By Dr David Laing Dawson
Just as we humans always overestimate our memories and find ourselves regretting we didn’t commit to paper or snapshot yesterday or last week, we also overestimate the extent to which our actions are guided by thoughtful consideration and choice.
We are easily influenced, especially if the influence is playing to our rat brain, to centuries of old survival coding.
The crowd of ordinary people chant in unison, “Lock her up. Lock her up.” It is, of course, entirely irrational, a bit nasty, and quite contrary to all due processes of judgment and punishment that have developed within western civilization over the past 100 years. I scan the part of the crowd shown on my monitor and I can’t find one person who has chosen not to chant.
But then we already know this about humans within crowds and mobs and humans under the influence of a charismatic authority, even when that authority is self-proclaimed. It is a small percent that can resist at that moment, that can buck the trend, be contrary, who can ask themselves, “Is this right?”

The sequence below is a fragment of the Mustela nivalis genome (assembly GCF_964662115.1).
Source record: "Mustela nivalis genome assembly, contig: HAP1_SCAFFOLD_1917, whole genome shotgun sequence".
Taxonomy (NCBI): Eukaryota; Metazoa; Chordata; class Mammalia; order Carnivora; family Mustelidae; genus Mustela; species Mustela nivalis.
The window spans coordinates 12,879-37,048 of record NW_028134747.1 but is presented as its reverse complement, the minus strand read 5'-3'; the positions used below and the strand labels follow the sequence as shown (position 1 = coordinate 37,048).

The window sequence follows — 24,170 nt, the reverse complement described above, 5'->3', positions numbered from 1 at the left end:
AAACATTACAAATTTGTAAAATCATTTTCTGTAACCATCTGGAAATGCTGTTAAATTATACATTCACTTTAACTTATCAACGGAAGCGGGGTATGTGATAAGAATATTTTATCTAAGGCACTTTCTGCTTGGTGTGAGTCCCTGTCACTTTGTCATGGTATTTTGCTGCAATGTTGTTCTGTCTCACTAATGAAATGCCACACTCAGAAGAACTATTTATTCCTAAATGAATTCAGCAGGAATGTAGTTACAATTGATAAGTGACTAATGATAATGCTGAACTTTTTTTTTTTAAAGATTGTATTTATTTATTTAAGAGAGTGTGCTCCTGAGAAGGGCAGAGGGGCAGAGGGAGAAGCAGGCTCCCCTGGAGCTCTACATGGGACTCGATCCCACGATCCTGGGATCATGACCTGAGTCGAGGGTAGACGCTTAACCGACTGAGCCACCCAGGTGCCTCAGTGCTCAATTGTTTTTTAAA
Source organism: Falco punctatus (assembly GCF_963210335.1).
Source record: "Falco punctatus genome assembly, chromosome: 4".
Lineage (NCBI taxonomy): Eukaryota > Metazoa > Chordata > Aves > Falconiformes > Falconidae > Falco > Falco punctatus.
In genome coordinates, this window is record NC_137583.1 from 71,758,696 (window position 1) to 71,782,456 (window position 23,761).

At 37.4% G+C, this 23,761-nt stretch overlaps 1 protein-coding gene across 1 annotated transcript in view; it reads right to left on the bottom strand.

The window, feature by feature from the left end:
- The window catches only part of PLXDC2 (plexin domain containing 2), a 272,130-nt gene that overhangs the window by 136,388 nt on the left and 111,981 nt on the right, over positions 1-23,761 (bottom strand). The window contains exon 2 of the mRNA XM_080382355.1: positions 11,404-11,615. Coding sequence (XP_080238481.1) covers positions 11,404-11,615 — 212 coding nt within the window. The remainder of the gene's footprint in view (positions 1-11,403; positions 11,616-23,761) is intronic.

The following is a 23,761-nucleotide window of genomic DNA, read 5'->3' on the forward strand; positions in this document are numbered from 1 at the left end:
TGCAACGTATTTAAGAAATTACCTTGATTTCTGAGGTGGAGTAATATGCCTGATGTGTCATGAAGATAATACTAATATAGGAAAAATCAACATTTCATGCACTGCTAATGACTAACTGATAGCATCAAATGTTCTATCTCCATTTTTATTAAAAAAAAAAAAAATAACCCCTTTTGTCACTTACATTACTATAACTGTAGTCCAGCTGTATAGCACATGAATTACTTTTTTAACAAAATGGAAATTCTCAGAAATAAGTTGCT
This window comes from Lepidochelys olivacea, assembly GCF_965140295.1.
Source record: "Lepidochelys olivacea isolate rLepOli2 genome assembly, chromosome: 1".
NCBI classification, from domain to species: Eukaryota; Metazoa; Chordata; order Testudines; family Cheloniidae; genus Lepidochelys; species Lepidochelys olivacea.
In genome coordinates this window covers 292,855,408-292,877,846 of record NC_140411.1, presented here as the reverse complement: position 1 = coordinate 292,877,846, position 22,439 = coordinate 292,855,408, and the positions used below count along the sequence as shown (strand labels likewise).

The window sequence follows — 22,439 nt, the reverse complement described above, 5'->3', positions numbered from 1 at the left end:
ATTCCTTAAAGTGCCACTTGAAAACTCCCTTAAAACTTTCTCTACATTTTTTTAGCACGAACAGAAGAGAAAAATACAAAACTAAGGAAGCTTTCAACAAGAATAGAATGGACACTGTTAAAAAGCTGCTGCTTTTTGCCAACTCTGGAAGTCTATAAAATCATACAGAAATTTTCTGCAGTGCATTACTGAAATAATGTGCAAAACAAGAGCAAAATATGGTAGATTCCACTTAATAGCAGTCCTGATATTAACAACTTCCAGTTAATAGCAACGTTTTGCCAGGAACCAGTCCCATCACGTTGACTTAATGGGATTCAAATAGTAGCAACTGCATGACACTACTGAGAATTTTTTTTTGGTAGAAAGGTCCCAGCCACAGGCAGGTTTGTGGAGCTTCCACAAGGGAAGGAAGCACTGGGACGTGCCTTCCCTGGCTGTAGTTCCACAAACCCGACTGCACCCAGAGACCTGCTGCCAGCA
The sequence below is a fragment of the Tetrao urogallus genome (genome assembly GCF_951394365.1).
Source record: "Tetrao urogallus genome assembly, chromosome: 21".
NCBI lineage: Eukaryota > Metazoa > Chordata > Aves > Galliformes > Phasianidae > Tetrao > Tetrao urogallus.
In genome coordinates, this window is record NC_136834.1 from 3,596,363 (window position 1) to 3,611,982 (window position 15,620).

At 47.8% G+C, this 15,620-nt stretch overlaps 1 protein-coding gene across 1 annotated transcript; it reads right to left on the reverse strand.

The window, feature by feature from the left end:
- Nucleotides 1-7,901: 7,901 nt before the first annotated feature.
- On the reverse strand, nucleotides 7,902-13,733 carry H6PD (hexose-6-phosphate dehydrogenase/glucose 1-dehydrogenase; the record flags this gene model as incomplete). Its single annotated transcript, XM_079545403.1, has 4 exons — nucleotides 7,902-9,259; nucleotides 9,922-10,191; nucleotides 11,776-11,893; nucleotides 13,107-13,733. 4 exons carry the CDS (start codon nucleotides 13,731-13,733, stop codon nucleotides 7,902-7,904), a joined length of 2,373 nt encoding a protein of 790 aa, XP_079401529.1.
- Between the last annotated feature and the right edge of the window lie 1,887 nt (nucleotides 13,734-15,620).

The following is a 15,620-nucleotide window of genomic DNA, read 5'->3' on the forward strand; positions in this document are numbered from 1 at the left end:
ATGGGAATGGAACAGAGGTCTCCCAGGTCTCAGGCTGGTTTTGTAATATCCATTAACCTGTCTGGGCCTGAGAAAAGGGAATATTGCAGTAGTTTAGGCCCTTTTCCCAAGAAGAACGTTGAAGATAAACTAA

We know this from history. We know this from the Nuremberg Trials, from human behaviour in times of armed conflict and occupation. And we know this from some simple experiments in social psychology.
And we also know that among us are a few who respond eagerly to license and sanction, the go ahead to unleash the beast within, to act on a simmering hatred. Again we know this from history and contemporary observation.
Though the assumption of free will and personal responsibility is a cornerstone of human society, it does not negate the reality of what is written above.
We know these things about human behaviour. All our leaders should know these things.
So, yes, when Donald Trump’s crowds chant “Lock her up.” and “CNN sucks.” and when he tells his people they should fear the caravan of “invaders”, and when he fails to condemn the Alt-right extremists or other tyrants, he is culpable.